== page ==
Blue Mountains Tree Frog, Litoria citropa
The Blue Mountains Tree Frog (Litoria citropa) is a species of tree frog that is endemic to the coastal and highland areas of eastern Australia, from just south of Newcastle NSW, to eastern VIC. The Jenolan Caves Tree Frog, a population previously separated as L. jenolanensis, is nowadays included in this species.
This tree frog is of moderate size, up to about 60 millimeters long. Its dorsal surface is brown with a few darker colored flecks. There is a dark stripe that extends from the nostril, above the tympanum, to the groin. There is a lighter colored golden stripe above and adjacent to the dark stripe. The frog is usually green on the side of the head, the arms, legs, and side of the body. The amount of green on an individual frog can range from almost none at all to an all green color morph. The green coloration can occasionally be aqua-green. The armpit, thigh, groin, and the inner section of the foot are bright red-orange. The belly features the color white.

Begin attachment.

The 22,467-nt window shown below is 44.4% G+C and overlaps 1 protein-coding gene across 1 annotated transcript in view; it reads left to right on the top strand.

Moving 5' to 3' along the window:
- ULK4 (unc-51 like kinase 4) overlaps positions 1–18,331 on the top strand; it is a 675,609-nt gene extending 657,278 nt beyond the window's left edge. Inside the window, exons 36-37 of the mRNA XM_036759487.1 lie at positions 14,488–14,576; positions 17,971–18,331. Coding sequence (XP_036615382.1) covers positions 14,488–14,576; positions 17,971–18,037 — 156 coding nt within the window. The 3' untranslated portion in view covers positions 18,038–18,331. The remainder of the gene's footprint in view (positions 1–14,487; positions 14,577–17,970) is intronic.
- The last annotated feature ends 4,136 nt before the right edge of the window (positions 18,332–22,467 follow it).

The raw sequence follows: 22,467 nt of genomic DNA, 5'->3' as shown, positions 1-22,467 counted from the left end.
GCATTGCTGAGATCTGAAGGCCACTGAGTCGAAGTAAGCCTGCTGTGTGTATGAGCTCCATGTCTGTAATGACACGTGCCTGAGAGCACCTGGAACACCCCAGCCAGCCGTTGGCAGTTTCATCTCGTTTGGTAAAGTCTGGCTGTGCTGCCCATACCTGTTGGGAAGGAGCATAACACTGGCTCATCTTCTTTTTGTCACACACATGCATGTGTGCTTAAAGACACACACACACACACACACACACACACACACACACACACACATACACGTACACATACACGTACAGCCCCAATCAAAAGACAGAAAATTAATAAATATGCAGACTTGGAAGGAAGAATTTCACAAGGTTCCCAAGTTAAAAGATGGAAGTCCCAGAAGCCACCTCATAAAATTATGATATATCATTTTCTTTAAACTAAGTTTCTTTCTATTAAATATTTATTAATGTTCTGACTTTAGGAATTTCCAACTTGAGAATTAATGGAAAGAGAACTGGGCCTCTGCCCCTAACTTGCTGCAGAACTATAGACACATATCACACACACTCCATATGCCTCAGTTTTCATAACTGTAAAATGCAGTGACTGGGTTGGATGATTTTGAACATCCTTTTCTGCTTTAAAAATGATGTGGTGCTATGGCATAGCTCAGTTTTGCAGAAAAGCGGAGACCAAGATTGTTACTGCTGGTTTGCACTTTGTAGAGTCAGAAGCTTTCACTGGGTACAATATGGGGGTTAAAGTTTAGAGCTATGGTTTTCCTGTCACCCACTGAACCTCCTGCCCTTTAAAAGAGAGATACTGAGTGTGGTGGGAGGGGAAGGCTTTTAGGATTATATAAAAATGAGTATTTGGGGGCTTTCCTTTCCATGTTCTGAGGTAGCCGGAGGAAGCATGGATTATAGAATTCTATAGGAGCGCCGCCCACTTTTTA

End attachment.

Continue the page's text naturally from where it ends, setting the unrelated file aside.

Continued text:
This species of tree frog is associated with flowing rocky streams in woodland and wet or dry sclerophyll forest. This species has a two-part call, the first is a strong “warrrrrk” followed by a number of shorter notes that sound like a gold ball going in a hole. The males call from the side of the stream in vegetation and rocks in the streams from spring to summer, most commonly after heavy rain.
If is often found in highland areas, particularly the Blue Mountains, hence its name. The species Litoria jenolanensis is suspected to be genetically the same as this species.
Tree frogs usually consume a variety of insects; in captivity, they consume gut-loaded crickets, their own tadpoles, guppies, spiders, and worms.
Image Caption: Blue Mountains Tree Frog – Litoria citropa. Credit: Benjamint444/Wikipedia CC BY-SA 3.0